Expressing Anger Effectively To An Alcoholic

Today’s topic is expressing your anger effectively. When interacting with alcoholics, this can be a challenge. Everybody has a reason to get angry once in a while. But if you lose your temper or you’re really mean or negative, it’s not very effective for long term relationships. When you lose your temper and attack another person, that person is likely to feel horrible and defensive instead of compassionate and understanding of your situation.

So I’m going to talk about what we can learn about ourselves from our own anger in a positive way psychologically and then talk about some steps that we can take for effective communication.

Often beneath anger is another feeling such as fear of abandonment or fear of not being loved. Or a lack of empowerment, feeling small and insignificant and unappreciated. These feelings run rampant when we are in a relationship with an active alcoholic. It’s important to recognize what tends to trigger you. Is it not being listened to? Is it not being able to handle anxiety or is it feeling powerless? Ironically, uncontrolled anger causes the very thing a person fears.

So for instance, if you fear abandonment, by becoming angry and possessive we tend to push the other person away; and if they don’t abandon you physically, often their spirit and their love will leave you.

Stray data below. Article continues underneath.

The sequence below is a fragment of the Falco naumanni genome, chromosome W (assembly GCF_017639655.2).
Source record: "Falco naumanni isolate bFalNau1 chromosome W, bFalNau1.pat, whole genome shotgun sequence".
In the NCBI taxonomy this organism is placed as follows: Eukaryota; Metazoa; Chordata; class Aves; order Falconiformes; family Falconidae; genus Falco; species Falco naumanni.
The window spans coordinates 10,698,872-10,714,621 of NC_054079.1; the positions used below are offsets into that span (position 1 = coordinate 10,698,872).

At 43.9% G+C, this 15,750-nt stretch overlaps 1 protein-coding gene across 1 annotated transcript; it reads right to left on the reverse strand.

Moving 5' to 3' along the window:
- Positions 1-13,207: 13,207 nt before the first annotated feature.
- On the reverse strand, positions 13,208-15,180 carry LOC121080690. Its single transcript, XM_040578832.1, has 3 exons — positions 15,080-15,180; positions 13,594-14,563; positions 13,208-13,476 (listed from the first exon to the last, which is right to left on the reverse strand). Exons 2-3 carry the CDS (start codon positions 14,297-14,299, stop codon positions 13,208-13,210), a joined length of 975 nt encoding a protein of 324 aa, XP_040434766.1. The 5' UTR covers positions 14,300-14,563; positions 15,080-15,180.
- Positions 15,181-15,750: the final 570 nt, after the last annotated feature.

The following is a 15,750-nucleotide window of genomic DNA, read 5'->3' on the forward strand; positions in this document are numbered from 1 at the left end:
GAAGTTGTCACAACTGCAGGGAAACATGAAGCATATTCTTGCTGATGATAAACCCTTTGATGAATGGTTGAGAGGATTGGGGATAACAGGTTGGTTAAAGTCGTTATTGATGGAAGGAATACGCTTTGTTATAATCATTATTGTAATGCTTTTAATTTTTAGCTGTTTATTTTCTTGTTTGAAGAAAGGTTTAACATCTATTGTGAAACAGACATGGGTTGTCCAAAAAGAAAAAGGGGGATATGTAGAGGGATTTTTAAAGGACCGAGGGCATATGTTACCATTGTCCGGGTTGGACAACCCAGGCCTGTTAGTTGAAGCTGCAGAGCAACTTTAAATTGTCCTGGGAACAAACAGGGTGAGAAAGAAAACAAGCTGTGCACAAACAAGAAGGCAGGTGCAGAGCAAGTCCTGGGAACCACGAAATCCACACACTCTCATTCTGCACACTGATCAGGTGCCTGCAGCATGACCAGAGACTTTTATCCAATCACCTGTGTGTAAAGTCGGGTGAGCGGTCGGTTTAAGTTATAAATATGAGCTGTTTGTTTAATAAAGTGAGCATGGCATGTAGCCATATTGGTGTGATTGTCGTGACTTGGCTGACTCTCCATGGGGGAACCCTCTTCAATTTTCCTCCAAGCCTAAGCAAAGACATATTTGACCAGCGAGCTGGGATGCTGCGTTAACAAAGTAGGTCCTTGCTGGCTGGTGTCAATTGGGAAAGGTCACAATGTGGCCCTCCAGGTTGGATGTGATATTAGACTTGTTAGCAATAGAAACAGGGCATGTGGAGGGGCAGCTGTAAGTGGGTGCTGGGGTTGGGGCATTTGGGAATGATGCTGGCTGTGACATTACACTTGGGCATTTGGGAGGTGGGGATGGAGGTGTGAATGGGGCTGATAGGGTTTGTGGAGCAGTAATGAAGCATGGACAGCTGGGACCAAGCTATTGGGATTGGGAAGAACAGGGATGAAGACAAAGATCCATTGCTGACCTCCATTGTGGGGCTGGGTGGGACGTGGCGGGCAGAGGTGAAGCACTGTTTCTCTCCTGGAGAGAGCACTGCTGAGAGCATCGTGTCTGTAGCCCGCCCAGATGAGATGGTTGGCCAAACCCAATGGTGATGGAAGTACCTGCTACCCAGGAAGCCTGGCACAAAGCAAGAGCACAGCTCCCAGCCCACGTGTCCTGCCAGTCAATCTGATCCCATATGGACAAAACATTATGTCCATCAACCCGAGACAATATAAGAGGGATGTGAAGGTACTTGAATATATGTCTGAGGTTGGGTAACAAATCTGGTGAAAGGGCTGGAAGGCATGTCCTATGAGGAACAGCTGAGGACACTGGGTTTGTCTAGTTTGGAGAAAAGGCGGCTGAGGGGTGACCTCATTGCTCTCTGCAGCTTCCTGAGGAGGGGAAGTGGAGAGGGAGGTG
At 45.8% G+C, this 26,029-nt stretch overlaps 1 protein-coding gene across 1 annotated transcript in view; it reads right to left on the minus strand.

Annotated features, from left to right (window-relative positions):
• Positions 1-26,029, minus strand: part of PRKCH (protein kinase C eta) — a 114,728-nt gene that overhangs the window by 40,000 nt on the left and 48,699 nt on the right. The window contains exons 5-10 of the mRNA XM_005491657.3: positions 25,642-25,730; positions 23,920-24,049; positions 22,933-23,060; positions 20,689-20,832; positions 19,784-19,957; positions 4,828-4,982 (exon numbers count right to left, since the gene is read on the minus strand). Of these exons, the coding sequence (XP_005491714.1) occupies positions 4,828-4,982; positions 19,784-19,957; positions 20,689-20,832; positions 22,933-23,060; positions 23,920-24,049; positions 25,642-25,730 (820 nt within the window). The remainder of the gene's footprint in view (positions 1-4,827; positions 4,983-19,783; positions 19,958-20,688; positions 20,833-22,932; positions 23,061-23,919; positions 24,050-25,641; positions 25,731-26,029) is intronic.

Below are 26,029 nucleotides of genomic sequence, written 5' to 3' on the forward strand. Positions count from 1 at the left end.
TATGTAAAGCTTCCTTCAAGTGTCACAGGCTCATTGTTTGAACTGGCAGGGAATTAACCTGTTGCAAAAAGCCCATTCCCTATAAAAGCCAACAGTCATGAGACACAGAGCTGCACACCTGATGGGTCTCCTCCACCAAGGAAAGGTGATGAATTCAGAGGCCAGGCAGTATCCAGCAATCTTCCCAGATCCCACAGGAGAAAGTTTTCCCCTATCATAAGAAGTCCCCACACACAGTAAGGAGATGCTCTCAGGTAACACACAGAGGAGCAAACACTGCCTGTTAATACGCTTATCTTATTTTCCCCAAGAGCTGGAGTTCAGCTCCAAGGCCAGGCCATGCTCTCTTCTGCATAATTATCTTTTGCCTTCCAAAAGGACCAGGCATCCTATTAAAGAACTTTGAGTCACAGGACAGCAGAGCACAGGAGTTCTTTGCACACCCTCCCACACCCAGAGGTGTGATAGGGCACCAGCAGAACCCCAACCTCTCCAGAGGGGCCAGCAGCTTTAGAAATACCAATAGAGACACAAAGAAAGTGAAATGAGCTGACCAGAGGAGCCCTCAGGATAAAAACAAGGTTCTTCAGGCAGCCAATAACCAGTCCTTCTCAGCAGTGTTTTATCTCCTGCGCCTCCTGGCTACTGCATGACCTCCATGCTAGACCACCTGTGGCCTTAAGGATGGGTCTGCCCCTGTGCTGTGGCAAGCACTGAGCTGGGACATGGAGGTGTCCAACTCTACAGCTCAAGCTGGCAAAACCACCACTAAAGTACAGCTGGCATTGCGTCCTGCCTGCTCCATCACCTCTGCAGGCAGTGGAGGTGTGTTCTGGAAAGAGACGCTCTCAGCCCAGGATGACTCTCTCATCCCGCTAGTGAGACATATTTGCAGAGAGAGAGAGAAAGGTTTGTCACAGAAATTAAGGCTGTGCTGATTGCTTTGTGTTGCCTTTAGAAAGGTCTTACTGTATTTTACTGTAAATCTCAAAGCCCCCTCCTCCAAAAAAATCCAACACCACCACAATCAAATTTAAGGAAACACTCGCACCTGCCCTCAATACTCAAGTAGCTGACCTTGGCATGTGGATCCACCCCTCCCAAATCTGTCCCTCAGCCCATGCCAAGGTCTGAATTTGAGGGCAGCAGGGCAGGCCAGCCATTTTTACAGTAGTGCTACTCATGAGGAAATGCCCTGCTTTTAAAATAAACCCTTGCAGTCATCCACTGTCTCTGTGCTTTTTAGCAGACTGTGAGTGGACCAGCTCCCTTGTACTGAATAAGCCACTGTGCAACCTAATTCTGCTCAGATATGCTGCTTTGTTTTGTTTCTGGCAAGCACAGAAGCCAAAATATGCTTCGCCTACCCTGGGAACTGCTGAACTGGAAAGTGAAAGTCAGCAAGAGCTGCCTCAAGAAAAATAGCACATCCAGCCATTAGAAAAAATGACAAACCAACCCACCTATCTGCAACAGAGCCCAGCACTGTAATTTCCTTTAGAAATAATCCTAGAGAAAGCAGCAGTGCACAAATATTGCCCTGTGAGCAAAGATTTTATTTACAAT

Often people don’t recognize their feelings until they explode in anger. Which is something that can occur spontaneously when living with an alcoholic.  So it’s important to become more self-aware and recognize feelings when they’re mere irritations and you can do something calmly about them rather than waiting until you erupt in anger.

When you become aware of your triggers and your unconscious feelings and desires, then often you will find out that you have to do something about those desires rather than expect the other person to do it for you.

For instance,  if you’re not pursuing your own interests, rather than getting angry at somebody else, you can do something to change your lifestyle.